EpcSolutions offers a variety of products supporting the Zebra Gen 2 UHF RFID printers/encoders. One such product, FixedAssetManager, uses the Gen 2 RFID cards for items such as returnable totes and storage boxes to enhance file or document management. The product also uses RFID or barcodes to track fixed asset inventories like computers and furniture.

Another epcSolutions product, TetraGate, uses Zebra’s Gen 2 RFID cards to identify people and provide human access control. The technology helps make products more secure during distribution by combining UHF RFID technology inside an employee ID card with biometric facial recognition. TetraGate Lite, a similar product using Gen 2 RFID cards, was recently deployed to track students moving in and out of school buildings.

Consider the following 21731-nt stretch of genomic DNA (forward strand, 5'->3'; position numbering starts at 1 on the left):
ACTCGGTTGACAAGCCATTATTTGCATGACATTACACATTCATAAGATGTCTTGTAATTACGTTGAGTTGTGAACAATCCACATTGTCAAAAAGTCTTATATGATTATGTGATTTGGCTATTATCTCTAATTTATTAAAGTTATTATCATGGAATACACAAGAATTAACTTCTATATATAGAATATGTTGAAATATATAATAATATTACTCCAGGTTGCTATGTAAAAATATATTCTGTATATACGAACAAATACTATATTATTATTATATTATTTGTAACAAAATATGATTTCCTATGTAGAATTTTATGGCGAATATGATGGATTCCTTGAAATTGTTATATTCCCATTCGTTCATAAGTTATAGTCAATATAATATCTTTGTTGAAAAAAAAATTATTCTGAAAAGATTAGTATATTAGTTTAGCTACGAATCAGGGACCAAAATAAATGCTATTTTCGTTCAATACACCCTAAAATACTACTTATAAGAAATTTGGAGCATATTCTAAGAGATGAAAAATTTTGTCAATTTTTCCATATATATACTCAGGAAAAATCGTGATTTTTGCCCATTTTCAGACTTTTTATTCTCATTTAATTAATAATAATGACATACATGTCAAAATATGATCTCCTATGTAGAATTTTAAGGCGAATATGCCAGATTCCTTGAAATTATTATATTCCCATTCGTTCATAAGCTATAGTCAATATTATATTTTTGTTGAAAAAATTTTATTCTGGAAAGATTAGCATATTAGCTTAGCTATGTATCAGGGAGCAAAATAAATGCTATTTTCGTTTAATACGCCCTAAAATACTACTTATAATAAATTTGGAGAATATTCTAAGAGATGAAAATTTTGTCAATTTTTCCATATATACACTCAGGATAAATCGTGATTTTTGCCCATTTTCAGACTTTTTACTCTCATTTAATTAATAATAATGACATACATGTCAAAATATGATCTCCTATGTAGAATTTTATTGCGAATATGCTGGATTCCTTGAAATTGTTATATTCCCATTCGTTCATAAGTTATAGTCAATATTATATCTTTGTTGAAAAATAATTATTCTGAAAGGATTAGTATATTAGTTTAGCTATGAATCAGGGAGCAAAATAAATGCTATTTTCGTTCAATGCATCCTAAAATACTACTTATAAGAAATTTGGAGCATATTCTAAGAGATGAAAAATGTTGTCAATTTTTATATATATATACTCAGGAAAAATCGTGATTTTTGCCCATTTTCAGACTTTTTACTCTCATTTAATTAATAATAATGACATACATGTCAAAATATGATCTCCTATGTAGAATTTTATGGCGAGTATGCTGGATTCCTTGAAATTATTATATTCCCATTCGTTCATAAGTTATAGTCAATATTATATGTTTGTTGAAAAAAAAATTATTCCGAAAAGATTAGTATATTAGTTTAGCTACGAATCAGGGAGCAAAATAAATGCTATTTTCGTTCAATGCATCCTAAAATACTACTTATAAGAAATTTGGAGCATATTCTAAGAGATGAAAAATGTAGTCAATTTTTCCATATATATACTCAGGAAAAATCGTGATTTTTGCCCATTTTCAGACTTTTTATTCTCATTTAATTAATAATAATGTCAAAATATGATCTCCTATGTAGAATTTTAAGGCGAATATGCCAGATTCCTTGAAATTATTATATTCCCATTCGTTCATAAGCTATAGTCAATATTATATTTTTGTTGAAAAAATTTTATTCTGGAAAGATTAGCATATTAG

Meanwhile, epcSolutions’ WorkInProcessManager uses Gen 2 RFID cards to track the state and location of works-in-progress-from raw materials to finished goods-in real time. And RFIDTagManager allows Wal-Mart, Sam’s Club, Best Buy, and DoD suppliers to meet RFID mandates. Suppliers use point-and-click wizards to set up and configure their RFID hardware and then print and encode compliant RFID labels. RFIDTagManager uses Gen 2 RFID cards on returnable pallets used to ship tagged goods to Wal-Mart and the DoD.

With applications in asset tracking, access control, and inventory management, Zebra’s Gen 2 UHF RFID printers/encoders have become invaluable in warehouses and DCs around the world.